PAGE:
Last year, he averaged a hair under six innings a start. Maybe an Astros fan can answer this question: did he leave games because he was gassed, or because the ‘Stros needed runs and pinch hit for him? I obviously don’t have the answer to that myself (and not the patience to sift through 19 play-by-plays). But it would make sense, considering Roger doesn’t hit a lick (.074/.194/.111 in 38 PA last year, striking out nearly a third of the time).
Much has been made of Rocket’s eventual mentoring of Phil Hughes. And yes, that’s an enormous intangible positive.
Not to make a big stink of it, because it’s probably coincidence, but look at Pettitte’s numbers before and after Roger’s arrival on June 22 last year:
Pre-Roger: 97.2 IP, 5.44 ERA, 6.82 K/9, 2.86 BB/9
Post-Roger: 116/2 IP, 3.16 ERA, 8.02 K/9, 3.01 BB/9
Roy Oswalt also went from a 3.32 ERA pre-Roger to a 2.72 ERA with him.
And then we have the bullpen. In it’s pre-abuse state, the Yankees had a formidable bullpen with Rivera, Farnsworth, Proctor, Vizcaino, Bruney, Henn, and Myers. Since, we’ve basically relegated Myers to a mop-up role, and have deemed Vizcaino ineffective. Proctor and Bruney are starting to take on a large workload, which could be cause for a breakdown later. Ah, but with Roger at hand, the bullpen just gained enormous depth.
First is tonight’s starter, Matt DeSalvo. Torre and Cashman had expressed that they’re looking at DeSalvo to hold down the No. 5 spot on the rotation. With Roger, that won’t be necessary for very long. Phil Hughes will be holding that down eventually — and Mike Mussina may actually be the No. 5 guy statistically by the end of the season. That leaves two options for DeSalvo: keep in a starter in AAA or move him to the big league bullpen.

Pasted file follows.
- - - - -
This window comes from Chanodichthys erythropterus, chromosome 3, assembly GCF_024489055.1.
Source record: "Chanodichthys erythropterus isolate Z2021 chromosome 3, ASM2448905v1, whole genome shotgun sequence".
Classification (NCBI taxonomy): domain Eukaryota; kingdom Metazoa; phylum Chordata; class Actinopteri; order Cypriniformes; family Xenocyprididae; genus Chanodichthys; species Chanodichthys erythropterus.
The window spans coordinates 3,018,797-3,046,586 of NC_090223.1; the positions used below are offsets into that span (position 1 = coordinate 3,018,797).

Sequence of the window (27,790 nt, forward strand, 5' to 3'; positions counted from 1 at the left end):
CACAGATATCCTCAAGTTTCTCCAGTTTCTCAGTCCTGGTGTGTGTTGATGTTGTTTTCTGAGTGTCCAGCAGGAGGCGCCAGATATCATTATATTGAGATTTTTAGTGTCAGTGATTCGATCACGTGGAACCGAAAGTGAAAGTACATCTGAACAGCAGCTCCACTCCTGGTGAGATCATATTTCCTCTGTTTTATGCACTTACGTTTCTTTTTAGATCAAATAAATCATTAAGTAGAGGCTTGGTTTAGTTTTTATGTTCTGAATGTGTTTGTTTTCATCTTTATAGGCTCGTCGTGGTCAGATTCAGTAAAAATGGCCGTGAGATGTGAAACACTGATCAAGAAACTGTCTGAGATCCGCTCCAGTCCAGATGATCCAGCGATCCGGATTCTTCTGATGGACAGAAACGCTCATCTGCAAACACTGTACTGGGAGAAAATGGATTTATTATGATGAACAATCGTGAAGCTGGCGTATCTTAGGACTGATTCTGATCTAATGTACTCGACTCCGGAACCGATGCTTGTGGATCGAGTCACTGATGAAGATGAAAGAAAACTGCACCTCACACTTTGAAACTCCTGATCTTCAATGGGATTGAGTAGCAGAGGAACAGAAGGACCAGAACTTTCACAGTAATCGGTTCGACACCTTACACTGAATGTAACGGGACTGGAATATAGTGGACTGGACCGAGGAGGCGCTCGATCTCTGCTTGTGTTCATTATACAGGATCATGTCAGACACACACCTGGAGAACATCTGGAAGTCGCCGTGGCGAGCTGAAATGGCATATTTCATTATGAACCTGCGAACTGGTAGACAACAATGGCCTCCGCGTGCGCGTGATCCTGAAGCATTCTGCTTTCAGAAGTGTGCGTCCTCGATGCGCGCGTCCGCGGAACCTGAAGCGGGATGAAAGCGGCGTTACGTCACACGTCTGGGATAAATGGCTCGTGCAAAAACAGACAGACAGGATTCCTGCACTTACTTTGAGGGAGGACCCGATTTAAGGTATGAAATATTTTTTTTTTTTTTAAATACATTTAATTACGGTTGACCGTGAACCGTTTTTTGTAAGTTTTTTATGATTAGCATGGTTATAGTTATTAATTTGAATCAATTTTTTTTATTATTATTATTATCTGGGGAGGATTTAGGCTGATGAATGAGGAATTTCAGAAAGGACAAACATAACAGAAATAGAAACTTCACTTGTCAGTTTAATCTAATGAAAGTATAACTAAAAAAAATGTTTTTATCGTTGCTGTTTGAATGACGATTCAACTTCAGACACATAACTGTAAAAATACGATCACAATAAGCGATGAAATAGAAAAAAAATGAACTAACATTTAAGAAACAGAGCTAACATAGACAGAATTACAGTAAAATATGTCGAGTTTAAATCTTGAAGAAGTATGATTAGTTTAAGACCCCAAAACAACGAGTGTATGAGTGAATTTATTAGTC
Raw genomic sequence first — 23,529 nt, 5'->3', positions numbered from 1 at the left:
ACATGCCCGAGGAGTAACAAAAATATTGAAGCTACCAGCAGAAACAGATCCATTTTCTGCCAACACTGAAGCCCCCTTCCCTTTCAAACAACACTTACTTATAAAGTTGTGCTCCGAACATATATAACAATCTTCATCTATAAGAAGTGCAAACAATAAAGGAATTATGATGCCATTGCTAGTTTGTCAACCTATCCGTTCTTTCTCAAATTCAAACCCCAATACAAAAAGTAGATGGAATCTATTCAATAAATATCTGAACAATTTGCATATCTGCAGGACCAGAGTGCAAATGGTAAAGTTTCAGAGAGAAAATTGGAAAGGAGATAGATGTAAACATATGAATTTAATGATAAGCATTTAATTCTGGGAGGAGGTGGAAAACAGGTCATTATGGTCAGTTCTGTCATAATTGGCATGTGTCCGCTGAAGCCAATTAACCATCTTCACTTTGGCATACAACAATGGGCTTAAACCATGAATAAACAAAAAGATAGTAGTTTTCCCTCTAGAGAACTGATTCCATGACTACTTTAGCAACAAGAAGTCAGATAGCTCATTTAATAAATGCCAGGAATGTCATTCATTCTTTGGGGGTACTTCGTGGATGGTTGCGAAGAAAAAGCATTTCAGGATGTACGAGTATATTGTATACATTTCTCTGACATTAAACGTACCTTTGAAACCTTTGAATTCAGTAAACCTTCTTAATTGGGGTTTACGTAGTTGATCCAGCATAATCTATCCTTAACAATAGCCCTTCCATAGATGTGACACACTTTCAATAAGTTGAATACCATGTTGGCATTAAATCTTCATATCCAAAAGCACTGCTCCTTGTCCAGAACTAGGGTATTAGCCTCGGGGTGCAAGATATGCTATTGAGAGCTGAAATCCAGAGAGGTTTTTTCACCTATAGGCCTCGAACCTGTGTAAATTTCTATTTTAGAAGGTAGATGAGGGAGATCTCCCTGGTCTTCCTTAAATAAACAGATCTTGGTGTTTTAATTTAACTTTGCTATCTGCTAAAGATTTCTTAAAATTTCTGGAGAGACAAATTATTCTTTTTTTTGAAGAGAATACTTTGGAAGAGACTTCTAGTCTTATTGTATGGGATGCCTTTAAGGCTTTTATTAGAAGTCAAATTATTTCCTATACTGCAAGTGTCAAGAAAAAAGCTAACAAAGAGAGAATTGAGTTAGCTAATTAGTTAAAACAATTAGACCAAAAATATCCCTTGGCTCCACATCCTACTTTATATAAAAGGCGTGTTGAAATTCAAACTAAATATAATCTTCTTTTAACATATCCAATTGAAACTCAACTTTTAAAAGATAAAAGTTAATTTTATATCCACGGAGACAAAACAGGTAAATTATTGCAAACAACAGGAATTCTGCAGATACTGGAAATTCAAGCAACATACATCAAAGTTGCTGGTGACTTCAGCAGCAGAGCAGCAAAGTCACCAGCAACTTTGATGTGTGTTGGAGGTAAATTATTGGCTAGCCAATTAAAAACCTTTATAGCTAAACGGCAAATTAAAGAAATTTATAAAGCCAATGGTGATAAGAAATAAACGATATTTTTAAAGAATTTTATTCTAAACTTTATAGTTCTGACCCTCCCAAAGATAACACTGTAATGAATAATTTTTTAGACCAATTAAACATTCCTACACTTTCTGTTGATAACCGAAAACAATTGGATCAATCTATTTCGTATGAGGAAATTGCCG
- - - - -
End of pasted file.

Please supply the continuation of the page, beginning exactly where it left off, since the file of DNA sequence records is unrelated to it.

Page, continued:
If he proves he can handle MLB hitters, there’s no reason for him to be spending more time at AAA. He can be a big boost to this team out of the bullpen, and considering the state it’s currently in, the Yanks would be wise to use him in that role. He can mop up long innings (which really makes Myers useless), or he can act as another piece of the bridge to Mo. If Roger is going six innings a start, a guy like DeSalvo in the bullpen can help mitigate that.
Then you have Chris Britton, who probably should be in the bullpen right now. He may not be a late innings guy — yet — but he’s looking to be a better option to Vizcaino. In fact, if there was any demand at all in the NL for Viz’s services, the Yanks could make that swap and plug in Britton. However, Viz’s trade value will be much higher in July.
That still leaves three pitchers without defined roles: Karstens, Rasner, and Igawa. Many people don’t think Igawa will be sent down because it would be a “waste” of a $47 million investment. Malarkey, I say. If you want this investment to eventually pay off, he needs to hone his game at AAA. Unlike Hughes, Igawa plenty of what Igawa has left to learn can be done at AAA (location, location, location). And who knows, maybe he’ll emerge as a viable bullpen candidate later in the season.
Same with Karstens and Rasner. They’ll be better utilized in the bullpen than the AAA rotation. There may not be spots for them right now, but to think this season will conclude without another pithing injury is just inaccurate. There will be places for them to step in. And if they’re effective, they’ll stick.
That’s 12 guys competing for seven bullpen spots: Mo, Farns, Proctor, Viz, Bruney, Henn, Myers, Britton, Karstens, Rasner, Igawa, DeSalvo. You’re telling me they can’t piece together seven quality arms out of that group? And that doesn’t even count Chase Wright, who could also be on that list of bullpen candidates later in the season.
In conclusion, this rocks. No, it definitely doesn’t guarantee anything. But it gives the Yanks a glut of options. If someone doesn’t work out (::cough:: Vizcaino), there are plenty of other people looking for an audition. They may not be a group of closers. But then again, look at the bullpens around the league. How many teams would be using Karstens in their pen right now? At this point, he’s Plan B for the Yanks. And that’s what’s going to make the rest of this season fun.